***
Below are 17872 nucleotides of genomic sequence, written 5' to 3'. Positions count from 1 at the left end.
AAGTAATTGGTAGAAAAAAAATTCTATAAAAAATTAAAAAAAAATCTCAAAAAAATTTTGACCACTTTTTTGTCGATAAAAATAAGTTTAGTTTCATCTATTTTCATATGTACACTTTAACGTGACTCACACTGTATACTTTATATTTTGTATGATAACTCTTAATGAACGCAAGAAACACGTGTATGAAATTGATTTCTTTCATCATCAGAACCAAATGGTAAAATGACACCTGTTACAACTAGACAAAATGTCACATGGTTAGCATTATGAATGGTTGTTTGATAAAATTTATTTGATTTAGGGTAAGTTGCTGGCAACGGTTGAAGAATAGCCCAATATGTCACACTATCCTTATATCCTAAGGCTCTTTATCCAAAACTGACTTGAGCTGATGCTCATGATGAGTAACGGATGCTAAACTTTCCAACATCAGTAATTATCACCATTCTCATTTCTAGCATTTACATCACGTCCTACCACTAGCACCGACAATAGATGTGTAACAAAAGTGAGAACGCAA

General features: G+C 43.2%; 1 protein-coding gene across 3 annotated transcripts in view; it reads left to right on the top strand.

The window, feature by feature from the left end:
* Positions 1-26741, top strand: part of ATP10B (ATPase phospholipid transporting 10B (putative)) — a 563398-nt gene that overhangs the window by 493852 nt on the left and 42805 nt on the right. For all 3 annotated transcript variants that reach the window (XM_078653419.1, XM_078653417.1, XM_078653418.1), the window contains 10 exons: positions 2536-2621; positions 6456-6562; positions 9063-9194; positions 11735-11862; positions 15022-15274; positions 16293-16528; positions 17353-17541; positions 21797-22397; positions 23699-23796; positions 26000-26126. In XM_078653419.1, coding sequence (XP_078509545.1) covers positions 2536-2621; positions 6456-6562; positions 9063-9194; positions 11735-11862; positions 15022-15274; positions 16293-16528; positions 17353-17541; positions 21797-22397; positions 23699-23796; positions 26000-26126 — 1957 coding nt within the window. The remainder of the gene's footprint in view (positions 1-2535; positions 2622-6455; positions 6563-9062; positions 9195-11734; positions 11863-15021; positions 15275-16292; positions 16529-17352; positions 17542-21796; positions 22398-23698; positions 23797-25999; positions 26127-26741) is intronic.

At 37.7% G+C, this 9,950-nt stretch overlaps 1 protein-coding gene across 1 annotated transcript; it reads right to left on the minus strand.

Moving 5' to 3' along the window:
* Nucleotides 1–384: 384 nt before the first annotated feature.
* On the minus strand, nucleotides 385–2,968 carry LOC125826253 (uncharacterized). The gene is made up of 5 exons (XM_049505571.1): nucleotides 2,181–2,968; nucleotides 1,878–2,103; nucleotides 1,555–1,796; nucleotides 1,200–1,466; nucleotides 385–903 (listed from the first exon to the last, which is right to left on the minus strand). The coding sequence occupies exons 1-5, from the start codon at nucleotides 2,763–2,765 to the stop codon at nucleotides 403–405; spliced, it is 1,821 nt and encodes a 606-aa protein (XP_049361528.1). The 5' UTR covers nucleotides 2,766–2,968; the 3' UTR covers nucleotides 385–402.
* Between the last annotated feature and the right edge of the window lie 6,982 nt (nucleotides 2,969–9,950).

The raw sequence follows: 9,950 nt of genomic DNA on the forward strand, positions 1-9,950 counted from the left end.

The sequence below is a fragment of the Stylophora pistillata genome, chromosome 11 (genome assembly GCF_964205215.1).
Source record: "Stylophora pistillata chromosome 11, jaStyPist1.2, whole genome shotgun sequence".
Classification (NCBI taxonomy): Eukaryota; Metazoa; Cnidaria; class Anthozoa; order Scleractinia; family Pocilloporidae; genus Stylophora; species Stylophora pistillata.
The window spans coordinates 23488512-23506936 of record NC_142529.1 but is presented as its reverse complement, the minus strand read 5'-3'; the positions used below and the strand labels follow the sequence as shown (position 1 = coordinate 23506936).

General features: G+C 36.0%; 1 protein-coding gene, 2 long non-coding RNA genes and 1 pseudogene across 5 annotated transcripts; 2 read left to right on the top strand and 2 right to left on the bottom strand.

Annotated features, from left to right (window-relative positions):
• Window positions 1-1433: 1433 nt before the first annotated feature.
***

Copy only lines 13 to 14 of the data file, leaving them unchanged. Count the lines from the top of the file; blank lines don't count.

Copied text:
Source record: "Stylophora pistillata chromosome 11, jaStyPist1.2, whole genome shotgun sequence".
Classification (NCBI taxonomy): Eukaryota; Metazoa; Cnidaria; class Anthozoa; order Scleractinia; family Pocilloporidae; genus Stylophora; species Stylophora pistillata.